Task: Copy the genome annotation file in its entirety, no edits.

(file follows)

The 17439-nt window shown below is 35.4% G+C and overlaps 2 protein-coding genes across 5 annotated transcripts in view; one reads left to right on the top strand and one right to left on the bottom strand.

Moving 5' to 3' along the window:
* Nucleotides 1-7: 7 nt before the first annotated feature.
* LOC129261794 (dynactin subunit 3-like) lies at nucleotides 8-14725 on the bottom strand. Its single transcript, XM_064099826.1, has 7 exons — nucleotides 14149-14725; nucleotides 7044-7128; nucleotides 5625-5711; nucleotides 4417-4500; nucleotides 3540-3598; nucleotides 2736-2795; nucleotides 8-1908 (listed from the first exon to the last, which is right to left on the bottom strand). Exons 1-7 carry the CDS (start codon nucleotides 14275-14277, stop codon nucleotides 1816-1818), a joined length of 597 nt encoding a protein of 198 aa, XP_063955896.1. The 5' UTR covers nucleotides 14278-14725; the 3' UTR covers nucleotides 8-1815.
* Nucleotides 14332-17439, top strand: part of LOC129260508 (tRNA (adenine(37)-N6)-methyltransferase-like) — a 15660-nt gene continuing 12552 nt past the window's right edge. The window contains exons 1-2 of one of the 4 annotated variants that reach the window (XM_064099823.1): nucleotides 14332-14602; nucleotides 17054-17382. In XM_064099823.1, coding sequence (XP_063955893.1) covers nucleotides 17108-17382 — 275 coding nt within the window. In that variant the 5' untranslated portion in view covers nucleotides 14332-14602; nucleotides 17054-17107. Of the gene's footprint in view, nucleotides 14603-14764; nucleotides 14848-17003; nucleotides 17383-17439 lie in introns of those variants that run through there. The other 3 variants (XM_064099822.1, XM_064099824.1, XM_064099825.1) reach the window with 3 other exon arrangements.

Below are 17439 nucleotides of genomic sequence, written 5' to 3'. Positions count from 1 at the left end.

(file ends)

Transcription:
The 17439-nt window shown below is 35.4% G+C and overlaps 2 protein-coding genes across 5 annotated transcripts in view; one reads left to right on the top strand and one right to left on the bottom strand.

Moving 5' to 3' along the window:
* Nucleotides 1-7: 7 nt before the first annotated feature.
* LOC129261794 (dynactin subunit 3-like) lies at nucleotides 8-14725 on the bottom strand. Its single transcript, XM_064099826.1, has 7 exons — nucleotides 14149-14725; nucleotides 7044-7128; nucleotides 5625-5711; nucleotides 4417-4500; nucleotides 3540-3598; nucleotides 2736-2795; nucleotides 8-1908 (listed from the first exon to the last, which is right to left on the bottom strand). Exons 1-7 carry the CDS (start codon nucleotides 14275-14277, stop codon nucleotides 1816-1818), a joined length of 597 nt encoding a protein of 198 aa, XP_063955896.1. The 5' UTR covers nucleotides 14278-14725; the 3' UTR covers nucleotides 8-1815.
* Nucleotides 14332-17439, top strand: part of LOC129260508 (tRNA (adenine(37)-N6)-methyltransferase-like) — a 15660-nt gene continuing 12552 nt past the window's right edge. The window contains exons 1-2 of one of the 4 annotated variants that reach the window (XM_064099823.1): nucleotides 14332-14602; nucleotides 17054-17382. In XM_064099823.1, coding sequence (XP_063955893.1) covers nucleotides 17108-17382 — 275 coding nt within the window. In that variant the 5' untranslated portion in view covers nucleotides 14332-14602; nucleotides 17054-17107. Of the gene's footprint in view, nucleotides 14603-14764; nucleotides 14848-17003; nucleotides 17383-17439 lie in introns of those variants that run through there. The other 3 variants (XM_064099822.1, XM_064099824.1, XM_064099825.1) reach the window with 3 other exon arrangements.

Below are 17439 nucleotides of genomic sequence, written 5' to 3'. Positions count from 1 at the left end.